An Editorial From the Concord, New Hamphire Monitor
Technically speaking, Gene Robinson is the spiritual leader only to New Hampshire Episcopalians, a relatively small population in a relatively small state. But since his consecration in 2003, he has stood as a worldwide challenge to discrimination, to violence rooted in bigotry, to go-slow liberalism that dares not rock the boat.
Robinson emerged as one of the bravest leaders of our time, but he didn't do it on his own. His New Hampshire flock, those who voted for his ascension to bishop, took an enormous risk - for themselves and for their global church. We are all the better for it.
Robinson, the first openly gay bishop in the 77-million-member Anglican Communion, announced this weekend that he will retire in 2013. His tenure has been so relentlessly tumultuous that it is not hard to believe he's already thinking of retirement. Seven years on, the battles that his tenure sparked are nowhere near resolved. Yet he stands as a role model for those within and without the church who would put their very lives on the line for what they believe.
For Robinson, death threats were present from the beginning. When he was consecrated in Durham back in 2003, undercover police officers were part of the entourage. And it wasn't just his personal safety at risk. When Robinson became a bishop, it cracked a fault-line in his church wide open. Would all Anglicans embrace openly gay priests and bishops - or even female priests and bishops? The question was no longer hypothetical. The Americans who gave Robinson their blessing were at odds with more conservative branches of the church elsewhere in the world - and even here at home. Some U.S. congregations left the Episcopal Church and aligned themselves with bishops in Africa. The Anglican Church in North America was created as a conservative rival to the Episcopal Church.
To the Archbishop of Canterbury Rowan Williams, leader of the Anglicans worldwide, Robinson presented a challenge to his ability to hold his church together. In 2008, he specifically did not invite Robinson to a once-a-decade meeting of the world's Anglican bishops. Robinson flew to England anyway, speaking at local churches while the other bishops convened. The next year, when Mary Glasspool - also openly gay - was elected bishop in California, Williams urged Episcopalian bishops not to seat her for the sake of unity.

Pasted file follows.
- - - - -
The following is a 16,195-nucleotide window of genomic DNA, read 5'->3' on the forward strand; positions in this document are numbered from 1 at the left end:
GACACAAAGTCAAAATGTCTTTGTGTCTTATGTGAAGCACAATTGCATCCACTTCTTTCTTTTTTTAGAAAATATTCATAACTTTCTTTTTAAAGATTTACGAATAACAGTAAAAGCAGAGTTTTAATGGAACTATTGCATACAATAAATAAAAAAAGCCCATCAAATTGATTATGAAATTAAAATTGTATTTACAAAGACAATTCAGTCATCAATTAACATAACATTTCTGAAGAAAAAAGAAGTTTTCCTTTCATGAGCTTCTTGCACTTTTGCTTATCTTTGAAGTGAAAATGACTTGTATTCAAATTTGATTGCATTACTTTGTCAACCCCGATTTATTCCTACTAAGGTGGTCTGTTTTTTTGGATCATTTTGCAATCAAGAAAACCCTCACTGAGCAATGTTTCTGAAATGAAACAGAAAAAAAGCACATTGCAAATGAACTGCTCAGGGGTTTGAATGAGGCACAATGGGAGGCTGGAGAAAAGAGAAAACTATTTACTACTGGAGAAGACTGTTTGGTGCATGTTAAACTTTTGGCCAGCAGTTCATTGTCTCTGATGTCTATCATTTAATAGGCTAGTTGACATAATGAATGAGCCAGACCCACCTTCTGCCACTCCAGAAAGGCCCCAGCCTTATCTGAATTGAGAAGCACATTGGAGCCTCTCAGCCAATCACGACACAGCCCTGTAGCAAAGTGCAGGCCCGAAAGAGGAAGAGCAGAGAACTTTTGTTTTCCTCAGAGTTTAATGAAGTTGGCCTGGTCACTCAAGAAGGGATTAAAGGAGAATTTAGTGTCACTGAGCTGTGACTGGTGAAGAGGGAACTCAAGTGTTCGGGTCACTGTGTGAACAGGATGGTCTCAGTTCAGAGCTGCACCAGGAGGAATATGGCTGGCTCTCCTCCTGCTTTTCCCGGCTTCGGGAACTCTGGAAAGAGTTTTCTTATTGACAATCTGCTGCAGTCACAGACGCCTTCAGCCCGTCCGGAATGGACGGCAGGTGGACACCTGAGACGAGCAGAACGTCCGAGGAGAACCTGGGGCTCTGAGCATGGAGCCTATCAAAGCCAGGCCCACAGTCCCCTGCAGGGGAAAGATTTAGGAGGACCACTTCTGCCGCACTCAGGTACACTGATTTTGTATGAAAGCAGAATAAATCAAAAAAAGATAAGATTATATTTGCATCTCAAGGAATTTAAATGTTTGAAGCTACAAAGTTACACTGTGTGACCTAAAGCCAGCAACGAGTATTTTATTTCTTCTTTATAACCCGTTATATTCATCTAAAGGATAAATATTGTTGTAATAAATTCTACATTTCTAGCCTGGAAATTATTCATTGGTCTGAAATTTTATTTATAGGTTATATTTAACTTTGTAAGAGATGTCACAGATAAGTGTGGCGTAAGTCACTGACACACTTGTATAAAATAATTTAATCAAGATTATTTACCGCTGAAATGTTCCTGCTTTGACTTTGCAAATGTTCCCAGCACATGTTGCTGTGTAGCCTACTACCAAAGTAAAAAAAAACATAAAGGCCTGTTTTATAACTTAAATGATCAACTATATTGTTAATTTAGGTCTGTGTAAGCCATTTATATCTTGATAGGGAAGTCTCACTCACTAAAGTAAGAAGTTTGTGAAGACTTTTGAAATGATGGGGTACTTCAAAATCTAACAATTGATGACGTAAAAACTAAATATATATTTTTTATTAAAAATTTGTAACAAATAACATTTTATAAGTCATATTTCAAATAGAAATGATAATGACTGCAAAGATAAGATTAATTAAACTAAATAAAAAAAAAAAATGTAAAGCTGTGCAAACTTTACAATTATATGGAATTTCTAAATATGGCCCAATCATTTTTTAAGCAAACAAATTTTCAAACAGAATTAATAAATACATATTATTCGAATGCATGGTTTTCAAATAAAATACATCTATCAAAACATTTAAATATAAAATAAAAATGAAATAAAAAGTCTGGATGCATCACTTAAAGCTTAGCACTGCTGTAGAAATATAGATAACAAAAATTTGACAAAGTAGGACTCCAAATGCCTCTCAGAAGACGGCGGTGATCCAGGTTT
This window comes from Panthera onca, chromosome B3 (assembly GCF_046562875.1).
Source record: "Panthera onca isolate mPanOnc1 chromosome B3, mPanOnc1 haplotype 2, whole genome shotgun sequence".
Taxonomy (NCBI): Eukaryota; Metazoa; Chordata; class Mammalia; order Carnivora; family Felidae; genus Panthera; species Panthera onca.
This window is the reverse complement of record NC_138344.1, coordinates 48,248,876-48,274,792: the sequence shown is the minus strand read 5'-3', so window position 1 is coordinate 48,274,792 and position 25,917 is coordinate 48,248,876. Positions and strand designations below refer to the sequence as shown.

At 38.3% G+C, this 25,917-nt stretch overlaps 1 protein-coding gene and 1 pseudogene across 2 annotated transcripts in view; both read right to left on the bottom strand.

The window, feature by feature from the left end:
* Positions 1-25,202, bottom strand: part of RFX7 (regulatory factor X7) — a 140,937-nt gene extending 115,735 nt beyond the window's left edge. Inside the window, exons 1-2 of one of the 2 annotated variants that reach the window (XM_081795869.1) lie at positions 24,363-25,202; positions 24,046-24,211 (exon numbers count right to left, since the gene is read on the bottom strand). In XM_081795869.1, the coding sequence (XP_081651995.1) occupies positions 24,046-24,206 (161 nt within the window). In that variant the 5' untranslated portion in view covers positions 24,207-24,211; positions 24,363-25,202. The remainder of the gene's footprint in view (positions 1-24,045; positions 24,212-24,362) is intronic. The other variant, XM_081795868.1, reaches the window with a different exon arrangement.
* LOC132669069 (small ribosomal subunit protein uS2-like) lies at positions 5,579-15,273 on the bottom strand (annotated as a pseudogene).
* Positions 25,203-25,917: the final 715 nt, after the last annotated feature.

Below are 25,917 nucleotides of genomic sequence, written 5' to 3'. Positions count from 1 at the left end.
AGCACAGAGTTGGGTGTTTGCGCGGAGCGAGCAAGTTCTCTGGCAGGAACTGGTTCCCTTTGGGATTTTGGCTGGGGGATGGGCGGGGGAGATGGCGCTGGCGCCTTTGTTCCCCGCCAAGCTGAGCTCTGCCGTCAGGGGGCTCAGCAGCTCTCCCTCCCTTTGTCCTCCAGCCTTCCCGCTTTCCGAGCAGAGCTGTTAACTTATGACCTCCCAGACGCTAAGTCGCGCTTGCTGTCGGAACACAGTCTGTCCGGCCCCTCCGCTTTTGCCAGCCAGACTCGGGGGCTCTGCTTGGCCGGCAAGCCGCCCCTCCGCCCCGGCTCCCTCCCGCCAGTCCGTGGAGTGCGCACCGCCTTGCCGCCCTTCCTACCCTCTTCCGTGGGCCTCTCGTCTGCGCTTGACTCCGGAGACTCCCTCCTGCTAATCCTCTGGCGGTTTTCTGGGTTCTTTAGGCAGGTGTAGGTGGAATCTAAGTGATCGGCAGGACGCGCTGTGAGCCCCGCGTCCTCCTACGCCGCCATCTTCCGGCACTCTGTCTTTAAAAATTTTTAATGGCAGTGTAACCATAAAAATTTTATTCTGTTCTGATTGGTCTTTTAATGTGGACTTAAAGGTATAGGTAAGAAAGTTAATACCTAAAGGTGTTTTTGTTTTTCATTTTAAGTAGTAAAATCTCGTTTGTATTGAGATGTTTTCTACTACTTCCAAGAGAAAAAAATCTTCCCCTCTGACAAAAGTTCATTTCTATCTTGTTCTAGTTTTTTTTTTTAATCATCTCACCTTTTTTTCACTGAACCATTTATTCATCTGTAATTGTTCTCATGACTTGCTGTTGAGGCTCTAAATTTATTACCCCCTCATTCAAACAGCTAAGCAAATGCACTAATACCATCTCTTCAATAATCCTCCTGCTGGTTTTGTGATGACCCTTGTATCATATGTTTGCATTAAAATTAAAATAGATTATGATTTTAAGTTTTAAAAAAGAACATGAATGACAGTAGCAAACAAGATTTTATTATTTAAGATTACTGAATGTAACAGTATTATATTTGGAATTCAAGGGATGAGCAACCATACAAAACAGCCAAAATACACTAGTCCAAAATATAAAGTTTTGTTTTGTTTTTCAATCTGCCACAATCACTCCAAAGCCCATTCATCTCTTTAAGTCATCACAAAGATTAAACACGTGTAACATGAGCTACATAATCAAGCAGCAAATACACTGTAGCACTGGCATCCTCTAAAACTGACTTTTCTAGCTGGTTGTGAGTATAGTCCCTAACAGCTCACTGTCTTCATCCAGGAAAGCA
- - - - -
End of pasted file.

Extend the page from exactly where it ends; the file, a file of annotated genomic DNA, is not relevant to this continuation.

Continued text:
If Robinson became a symbol of gay rights, he was also an advocate, using the stage that his position afforded him to push not just Episcopalians but all of us to treat each other with dignity and equal justice. In 2007, he was featured in a documentary about religion and homosexuality called For the Bible Tells Me So. In 2009, President-Elect Obama invited him to deliver a prayer at the Lincoln Memorial as part of his pre-inauguration ceremonies
Equal rights for gay men and lesbians remain tenuous around the globe, certainly, and in our country as well. The military's Don't Ask Don't Tell rule remains in place as squeamish politicians delay doing the right thing. Iowa voters last week ousted three judges who had ruled in favor of gay marriage. Here in New Hampshire, the gay marriage law is imperiled by newly elected politicians eager to reverse it. For progress to continue, brave leaders are needed. Robinson has shown the way.
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